Tony C: I'm so sorry to hear about the liver damage. I read that certain medications have that affect. I hope you'll be alright!

I forgot that I, too, sometimes use "swear words" when I'm hypomanic. What's interesting is that I ordinarily don't swear or try not do. It's a conscious personal choice.

If I'm not prying: :what do you mean by being verbally aggressive? Is that different from being argumentative? Is this conscious behavior and do you try and stop it?

Susan

Bipolar Wellness Writer said...

Nanci,
That's interesting that we're so alike that way. Since my illness was diagnosed 15 years ago, I spent years without understanding that the behavior you and I both share is symptomatic of a hypomania. I only wish I had known earlier. It's a constant struggle to identify it and try to keep it within a "normal" range.

Susan

tony c. said...

by verbally aggressive I mean, I tend to become argumentative, short tempered, and only my sense of logic is correct.
I try and stop it but sometimes its too quick for me.
Being a quaker, the swearing and argumentativeness is somewhat at odds with my "normal" state.

Lizzie said...

My hypomania is much similar to yours as well. There are a few differences. I start shopping. I especially shop on the internet. I also want to keep the hyper feeling going and drink lots of Red Bull which adds to my talking and thinking faster. I think the worst thing is I start using swear words and blurt out the first thing that comes to mind.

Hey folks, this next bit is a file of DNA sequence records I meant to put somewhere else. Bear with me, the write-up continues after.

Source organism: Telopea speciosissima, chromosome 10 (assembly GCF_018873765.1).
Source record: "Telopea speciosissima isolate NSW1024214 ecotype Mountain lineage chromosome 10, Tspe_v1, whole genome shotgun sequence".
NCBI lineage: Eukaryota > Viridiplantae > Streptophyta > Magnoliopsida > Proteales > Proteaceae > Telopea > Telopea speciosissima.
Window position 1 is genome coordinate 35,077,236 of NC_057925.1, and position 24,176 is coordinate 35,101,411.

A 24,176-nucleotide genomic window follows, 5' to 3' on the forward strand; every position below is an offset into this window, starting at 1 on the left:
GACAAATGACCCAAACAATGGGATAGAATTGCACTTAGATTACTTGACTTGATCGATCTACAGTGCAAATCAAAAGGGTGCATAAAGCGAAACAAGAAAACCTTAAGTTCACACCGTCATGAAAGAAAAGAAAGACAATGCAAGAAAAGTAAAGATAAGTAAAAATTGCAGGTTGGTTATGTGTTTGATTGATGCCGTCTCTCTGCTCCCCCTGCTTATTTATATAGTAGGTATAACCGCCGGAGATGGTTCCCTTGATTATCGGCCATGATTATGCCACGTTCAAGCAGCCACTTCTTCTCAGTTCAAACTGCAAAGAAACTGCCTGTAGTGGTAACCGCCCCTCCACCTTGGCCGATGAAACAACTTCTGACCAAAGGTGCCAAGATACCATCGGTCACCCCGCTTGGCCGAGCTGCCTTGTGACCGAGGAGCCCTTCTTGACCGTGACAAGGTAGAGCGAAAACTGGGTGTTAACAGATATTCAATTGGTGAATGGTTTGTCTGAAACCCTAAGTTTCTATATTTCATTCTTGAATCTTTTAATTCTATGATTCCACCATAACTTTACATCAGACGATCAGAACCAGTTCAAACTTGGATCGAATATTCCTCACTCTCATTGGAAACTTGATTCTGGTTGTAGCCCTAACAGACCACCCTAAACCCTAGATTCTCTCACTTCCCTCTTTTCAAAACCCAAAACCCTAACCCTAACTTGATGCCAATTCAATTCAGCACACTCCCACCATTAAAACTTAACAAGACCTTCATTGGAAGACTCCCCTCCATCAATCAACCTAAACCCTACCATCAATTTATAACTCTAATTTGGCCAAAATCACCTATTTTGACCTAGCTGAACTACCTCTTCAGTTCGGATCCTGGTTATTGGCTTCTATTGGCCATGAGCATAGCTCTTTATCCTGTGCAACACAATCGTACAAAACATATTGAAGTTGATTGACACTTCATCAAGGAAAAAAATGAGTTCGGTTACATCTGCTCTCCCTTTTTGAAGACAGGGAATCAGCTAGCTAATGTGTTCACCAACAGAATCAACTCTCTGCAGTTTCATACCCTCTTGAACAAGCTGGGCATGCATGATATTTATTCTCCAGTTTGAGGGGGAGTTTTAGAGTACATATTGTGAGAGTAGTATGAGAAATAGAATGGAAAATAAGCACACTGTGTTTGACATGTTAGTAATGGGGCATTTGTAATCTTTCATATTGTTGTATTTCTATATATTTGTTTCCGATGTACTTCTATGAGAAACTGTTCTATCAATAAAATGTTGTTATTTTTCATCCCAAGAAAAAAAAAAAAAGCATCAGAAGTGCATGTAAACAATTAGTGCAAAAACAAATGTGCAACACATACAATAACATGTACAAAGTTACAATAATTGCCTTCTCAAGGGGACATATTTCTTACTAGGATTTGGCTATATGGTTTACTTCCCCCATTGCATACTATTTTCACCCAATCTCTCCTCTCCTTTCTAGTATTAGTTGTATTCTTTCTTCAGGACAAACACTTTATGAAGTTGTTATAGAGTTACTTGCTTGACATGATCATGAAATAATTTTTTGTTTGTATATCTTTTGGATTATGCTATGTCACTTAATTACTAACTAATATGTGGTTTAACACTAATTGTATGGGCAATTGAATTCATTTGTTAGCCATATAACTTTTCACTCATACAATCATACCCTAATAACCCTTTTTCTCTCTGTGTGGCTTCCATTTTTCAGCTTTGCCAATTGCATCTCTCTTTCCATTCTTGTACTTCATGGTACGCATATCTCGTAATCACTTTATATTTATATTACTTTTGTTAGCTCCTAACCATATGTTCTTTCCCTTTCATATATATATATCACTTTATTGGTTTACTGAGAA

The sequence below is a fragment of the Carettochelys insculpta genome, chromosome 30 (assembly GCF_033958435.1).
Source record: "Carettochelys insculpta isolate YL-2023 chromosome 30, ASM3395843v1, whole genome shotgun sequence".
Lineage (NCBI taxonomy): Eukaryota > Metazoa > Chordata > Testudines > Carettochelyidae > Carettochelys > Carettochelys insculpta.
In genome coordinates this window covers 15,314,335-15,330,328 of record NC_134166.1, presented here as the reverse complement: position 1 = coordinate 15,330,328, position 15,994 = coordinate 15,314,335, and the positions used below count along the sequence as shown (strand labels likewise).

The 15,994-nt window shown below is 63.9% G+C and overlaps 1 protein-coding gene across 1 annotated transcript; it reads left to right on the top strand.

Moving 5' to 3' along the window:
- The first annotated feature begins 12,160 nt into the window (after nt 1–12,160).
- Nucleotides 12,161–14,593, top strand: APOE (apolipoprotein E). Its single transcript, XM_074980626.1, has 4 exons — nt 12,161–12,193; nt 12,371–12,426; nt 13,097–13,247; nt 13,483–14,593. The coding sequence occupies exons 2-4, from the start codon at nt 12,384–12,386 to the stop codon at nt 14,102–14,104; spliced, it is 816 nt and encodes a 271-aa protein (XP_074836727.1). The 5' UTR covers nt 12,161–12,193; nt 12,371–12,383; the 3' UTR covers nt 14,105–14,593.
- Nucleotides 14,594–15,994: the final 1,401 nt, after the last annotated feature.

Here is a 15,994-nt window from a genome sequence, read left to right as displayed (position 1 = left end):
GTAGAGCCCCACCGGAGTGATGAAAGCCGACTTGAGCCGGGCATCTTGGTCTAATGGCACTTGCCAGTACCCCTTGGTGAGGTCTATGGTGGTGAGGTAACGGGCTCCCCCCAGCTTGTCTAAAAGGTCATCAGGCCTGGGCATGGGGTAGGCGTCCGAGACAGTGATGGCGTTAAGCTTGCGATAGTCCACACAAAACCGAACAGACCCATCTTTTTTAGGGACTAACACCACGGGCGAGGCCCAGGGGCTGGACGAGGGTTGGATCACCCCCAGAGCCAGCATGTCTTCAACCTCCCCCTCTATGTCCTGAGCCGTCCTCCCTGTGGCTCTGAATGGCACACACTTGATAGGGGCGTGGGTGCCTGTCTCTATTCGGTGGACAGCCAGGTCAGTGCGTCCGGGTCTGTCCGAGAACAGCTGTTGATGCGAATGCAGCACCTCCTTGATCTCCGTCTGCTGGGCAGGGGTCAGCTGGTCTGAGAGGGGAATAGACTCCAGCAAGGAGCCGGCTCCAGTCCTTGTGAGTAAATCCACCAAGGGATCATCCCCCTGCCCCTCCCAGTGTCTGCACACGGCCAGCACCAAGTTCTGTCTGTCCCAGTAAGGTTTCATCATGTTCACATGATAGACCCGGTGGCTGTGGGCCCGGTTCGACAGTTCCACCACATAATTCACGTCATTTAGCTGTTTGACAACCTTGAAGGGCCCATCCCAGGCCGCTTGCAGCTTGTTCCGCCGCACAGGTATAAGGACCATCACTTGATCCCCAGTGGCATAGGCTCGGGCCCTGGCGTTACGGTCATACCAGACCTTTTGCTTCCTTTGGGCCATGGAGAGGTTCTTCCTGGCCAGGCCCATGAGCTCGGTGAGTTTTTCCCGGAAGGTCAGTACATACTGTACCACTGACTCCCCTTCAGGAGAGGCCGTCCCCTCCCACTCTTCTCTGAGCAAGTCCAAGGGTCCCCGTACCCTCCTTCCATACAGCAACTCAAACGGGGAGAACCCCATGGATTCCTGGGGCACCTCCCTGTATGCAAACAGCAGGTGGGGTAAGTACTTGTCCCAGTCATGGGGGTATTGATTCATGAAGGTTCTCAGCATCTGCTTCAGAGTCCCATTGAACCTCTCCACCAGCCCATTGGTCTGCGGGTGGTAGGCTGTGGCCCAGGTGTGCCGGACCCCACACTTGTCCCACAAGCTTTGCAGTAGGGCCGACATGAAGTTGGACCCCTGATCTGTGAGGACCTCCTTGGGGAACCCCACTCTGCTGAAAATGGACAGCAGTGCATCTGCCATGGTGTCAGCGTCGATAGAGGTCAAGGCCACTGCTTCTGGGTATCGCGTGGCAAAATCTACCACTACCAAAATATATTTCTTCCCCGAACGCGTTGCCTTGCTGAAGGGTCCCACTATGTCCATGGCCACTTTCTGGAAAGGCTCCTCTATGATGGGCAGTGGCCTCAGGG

Bipolar Wellness Writer said...

Tony,
I believe I, too, used to be much more argumentative and short-tempered during certain phases of hypomania. Again, it's something I've tried to work on, but it still happens, although with less frequency. I try to remember to stop talking and breathe.

Probably, if I could just stop talking altogether in a hypomania, I'd be much better off!

Susan

Bipolar Wellness Writer said...

Dear Lizzie,
Again, I keep on forgetting symptoms. Shopping used to be a problem for me as well. Finally, I decided if I couldn't control myself, I shouldn't have credit cards. So I cut them up and gave them to my husband. And I gave him my checkbook as well.

Because it was my idea and not his, it was okay, but after a year of having to ask for money to make purchases, I broke myself of the habit, and took everything back.

You and I must feel differently about hypomania. I try to reduce its impact in every way I know how. I like feeling good but not out of control!

Susan

Syd said...

It's been almost 2 years since my last bout of hypomania and I must say that having been terminated unexpectedly from my job today, I sure could use some of that boundless energy, optimism and enthusiasm for my pending job search.

As for symptoms, the most obvious were insomnia, yet feeling more wired rather than sleepy the next day, zillions of ideas (mainly business ideas or book ideas), loving the world and feeling a connection with everyone and racing thoughts and being frustrated that others couldn't keep up when I was trying to explain something.

JayPeeFreely said...

I figure my recent activity on ideas might be best described as hypomania. I ruminate on a bunch of ideas - but I usually get a reality check and forego their pursuit. Of course, I think that plenty of non-diagnosed artists created things while in the midst of these hypomaniac periods. (Dickinson, Poe and plenty of others.)